The Irish Times view on the retrofit scheme: transparent approach needed
Withholding of funding may reflect concerns about impact of a hard Brexit
Assurances were given that sufficient funding was available for the retrofit housing scheme when it was known that all applicants could not be accommodated. File photograph: Getty Images/iStockphoto
Confidence in public administration is a necessary lubricant in the relationship between citizens and government. And it has been damaged by the handling of a deep retrofit housing scheme operated by the Department of the Environment and the Sustainable Energy Authority of Ireland (SEAI). Assurances were given that sufficient funding was available for this pilot scheme when it was known that all applicants could not be accommodated.
Minister for the Environment Richard Bruton advised the Dáil last June that the scheme was “fully funded and proceeding as normal” while, the following month, the then chief executive of the SEAI said the scheme was still open to applicants. Both statements were correct, but in reality money was not available to fund almost half of the applications received. The SEAI became aware of the situation in early April but did not formally close the scheme until last week.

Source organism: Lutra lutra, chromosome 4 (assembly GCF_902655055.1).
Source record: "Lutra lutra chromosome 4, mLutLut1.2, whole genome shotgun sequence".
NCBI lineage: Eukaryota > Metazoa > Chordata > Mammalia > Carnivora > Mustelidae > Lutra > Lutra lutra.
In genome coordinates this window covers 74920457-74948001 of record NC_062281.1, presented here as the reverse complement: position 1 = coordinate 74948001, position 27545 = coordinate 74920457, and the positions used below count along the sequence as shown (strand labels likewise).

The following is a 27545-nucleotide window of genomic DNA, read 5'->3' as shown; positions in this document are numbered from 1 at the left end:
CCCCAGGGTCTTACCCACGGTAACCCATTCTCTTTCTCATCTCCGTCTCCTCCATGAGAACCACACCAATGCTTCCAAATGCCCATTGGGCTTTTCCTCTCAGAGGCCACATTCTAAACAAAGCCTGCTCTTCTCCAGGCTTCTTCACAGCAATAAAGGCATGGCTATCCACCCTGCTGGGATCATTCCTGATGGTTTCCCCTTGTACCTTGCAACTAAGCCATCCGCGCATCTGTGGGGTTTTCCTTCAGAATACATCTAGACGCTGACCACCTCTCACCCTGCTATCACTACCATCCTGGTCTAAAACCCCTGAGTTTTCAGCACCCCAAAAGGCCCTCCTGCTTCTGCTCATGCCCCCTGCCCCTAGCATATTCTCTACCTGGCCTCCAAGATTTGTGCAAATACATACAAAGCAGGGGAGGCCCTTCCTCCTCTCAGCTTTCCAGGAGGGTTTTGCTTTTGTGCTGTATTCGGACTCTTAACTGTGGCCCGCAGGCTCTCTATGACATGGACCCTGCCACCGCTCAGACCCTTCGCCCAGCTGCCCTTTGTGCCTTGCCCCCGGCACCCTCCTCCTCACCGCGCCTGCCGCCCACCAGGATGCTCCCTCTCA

If it is to succeed, a more transparent approach will be required
Applicants were advised not to begin work until a letter of approval was received and that costs predating that event would not be paid. Homeowners were required to apply through approved contractors who had a minimum of five deep retrofit projects on hand. Applications had to be in by last July and work completed by next October. Because of time constraints, some householders and contractors began work before approval was received. When the scheme closed, 350 applications had been approved. A further 300 remained unprocessed with homeowners and contractors facing unexpected costs.
The withholding of additional funding may reflect Government concerns about the impact on the Exchequer of a hard Brexit. Those affected were offered a smidgen of hope when the SEAI said a review of the project would extend into 2020 but without any commitment to consider open applications. At the same time, Minister for Housing Eoghan Murphy insisted that the Government’s climate action plan to retrofit half-a-million homes by 2030 remained on track. If that is to succeed, a more transparent approach will be required.